It was during the filming of the documentary Jean Renoir le patron (1966), which consisted of three programs for the fledgling television series “Cinéastes de notre temps” (cofounded in 1964 by the late André Bazin’s wife, Janine Bazin, and Cahiers du cinéma critic and filmmaker André S. Labarthe), that Jacques Rivette discovered a new vision of filmmaking based on that of the aging director. Rivette had felt compelled to completely alter his course following the experience of La religieuse (1965), when he found himself hemmed in by his own scripted adaptation of Diderot’s text. He found inspiration for a stylistic revolution in Renoir, who, in his estimation, had created “a cinema which does not impose anything, where one tries to suggest things, to let them happen, where it is mainly a dialogue at every level, with the actors, with the situation, with the people you meet, where the act of filming is part of the film itself. The two weeks that he spent with Renoir, listening to him talk about the cinema and his relationship with his actors, renewed his desire to pursue completely different avenues in his own work. Rivette also was inspired by the work of documentary filmmaker Jean Rouch, whose films, he insists, uphold the tradition of realism established in Renoir. Rivette’s relationship with his actors would shift significantly following his encounter with Renoir and would become central to the experimental style of L’amour fou (1969), Out 1, noli me tangere (Out 1, Touch Me Not; 1971), and Out 1: Spectre (1971; released 1974).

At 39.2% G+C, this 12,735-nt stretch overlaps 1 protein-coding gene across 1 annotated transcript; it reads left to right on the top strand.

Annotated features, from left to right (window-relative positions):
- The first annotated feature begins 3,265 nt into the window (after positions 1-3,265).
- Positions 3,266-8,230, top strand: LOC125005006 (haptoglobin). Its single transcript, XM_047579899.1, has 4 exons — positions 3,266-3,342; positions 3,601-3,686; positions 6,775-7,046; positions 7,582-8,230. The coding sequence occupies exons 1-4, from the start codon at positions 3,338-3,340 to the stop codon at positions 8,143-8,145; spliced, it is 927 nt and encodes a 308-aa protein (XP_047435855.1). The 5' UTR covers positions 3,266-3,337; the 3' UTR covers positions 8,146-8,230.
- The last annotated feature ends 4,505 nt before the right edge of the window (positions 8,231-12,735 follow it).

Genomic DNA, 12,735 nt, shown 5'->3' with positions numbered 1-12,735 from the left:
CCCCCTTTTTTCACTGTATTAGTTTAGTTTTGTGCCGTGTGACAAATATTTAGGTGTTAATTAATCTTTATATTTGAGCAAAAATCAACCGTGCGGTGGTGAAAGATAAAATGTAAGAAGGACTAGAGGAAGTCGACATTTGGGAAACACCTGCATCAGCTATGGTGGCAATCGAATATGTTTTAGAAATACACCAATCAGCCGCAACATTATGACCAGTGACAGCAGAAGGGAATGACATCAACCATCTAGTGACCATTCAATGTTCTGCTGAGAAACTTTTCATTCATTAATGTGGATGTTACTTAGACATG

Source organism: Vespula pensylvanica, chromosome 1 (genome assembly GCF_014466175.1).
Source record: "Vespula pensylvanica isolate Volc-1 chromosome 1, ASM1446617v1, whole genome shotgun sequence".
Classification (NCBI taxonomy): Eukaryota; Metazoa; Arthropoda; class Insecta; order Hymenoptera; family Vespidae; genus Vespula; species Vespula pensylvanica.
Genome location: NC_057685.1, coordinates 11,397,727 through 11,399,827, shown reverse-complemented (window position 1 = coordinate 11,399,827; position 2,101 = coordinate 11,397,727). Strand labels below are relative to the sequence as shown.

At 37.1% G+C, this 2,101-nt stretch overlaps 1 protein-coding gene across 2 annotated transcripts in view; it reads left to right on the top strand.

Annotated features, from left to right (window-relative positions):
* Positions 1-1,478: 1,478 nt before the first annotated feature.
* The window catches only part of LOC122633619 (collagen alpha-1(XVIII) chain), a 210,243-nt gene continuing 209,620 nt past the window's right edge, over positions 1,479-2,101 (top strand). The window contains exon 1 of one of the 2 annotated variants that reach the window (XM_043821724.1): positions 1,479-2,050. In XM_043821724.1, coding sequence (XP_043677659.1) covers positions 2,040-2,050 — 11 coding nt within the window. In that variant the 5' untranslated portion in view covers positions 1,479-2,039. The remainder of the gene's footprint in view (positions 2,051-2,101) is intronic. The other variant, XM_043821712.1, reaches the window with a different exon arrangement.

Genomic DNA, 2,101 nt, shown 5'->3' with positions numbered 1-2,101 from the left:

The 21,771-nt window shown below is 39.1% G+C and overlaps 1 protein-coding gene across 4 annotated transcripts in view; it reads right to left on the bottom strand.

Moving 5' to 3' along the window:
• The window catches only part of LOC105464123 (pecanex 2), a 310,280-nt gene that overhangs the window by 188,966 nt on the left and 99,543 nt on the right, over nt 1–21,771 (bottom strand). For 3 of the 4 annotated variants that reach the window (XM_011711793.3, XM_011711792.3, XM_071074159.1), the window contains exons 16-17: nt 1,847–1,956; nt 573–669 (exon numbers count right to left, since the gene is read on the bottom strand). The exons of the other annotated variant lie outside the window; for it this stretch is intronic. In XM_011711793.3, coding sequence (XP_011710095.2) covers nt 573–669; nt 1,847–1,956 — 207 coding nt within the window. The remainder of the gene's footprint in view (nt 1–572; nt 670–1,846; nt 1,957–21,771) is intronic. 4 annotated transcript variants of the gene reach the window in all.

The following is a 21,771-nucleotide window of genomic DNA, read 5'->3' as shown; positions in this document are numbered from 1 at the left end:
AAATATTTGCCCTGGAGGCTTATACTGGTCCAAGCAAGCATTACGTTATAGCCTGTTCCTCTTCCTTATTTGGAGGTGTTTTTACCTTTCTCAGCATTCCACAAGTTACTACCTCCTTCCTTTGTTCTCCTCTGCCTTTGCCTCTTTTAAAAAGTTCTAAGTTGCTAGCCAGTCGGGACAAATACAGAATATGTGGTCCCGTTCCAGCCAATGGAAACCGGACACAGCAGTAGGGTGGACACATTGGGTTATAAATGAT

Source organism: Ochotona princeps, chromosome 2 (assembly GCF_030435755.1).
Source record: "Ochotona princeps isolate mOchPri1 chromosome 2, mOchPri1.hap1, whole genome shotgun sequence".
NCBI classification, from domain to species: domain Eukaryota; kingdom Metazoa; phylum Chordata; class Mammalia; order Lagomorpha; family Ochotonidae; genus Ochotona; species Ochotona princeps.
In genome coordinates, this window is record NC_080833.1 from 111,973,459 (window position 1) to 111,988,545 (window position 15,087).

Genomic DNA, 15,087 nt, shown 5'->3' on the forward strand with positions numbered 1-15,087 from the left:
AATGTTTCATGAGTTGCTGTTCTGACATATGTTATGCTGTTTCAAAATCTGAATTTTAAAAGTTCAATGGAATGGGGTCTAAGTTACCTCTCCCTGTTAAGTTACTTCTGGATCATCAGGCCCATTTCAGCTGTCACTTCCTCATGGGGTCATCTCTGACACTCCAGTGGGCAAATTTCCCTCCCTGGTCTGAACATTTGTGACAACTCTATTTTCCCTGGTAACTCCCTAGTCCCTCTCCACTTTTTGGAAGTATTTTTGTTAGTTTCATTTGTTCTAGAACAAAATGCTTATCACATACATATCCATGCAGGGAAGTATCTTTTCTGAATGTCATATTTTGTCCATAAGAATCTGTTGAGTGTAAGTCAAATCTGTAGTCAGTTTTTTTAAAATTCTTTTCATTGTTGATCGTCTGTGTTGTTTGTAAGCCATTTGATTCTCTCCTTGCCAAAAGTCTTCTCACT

Rivette’s stylistic revolution coincides not only with the completion of his documentary on Renoir but also with the cultural revolution in France following the events of May 1968. Testifying to the radical moment of cultural change, the nearly thirteen-hour Out 1, noli me tangere, and the reedited four-hour version, Out 1: Spectre, represent the culmination of Rivette’s effort, which began with L’amour fou, to break from the strictures of narrative form, from the inflexibility imposed by a script, and from the acting style required by rigid adherence to the script. The four-hour experimental L’amour fou (the title pays tribute to André Breton’s 1937 surrealist text) initiates Rivette’s exploration of temporal duration. At the request of the film’s distributor, Cocinor-Marceau, a reedited two-hour version was also produced and released in tandem with the original; however, Rivette did not sanction the release of this reedited film, and so disowned it. This unauthorized version was subsequently refused commercial distribution and thus remains unavailable for commentary. The full-length film edited by Nicole Lubtchansky uses duration in a mise en abyme construction where Rivette’s 35 mm black-and-white film records a television crew directed by André S. Labarthe, which uses 16 mm black-and-white film stock to document a stage production of Jean Racine’s seventeenth-century play Andromaque. Rivette uses reflexive theatricality in the film to explore the boundaries of classical theatre and the Italian Renaissance stage, which had largely determined the mise-en-scène of both Paris nous appartient (1961) and La religieuse. In L’amour fou, Rivette pushes beyond the boundaries imposed by narrative, script, and acting style, which he felt had constrained him during the filming of La religieuse, to enter into a new dimension in filmmaking, which is disclosed in this Pirandello citation used to introduce the story outline: “I have thought about it and we are all mad.”
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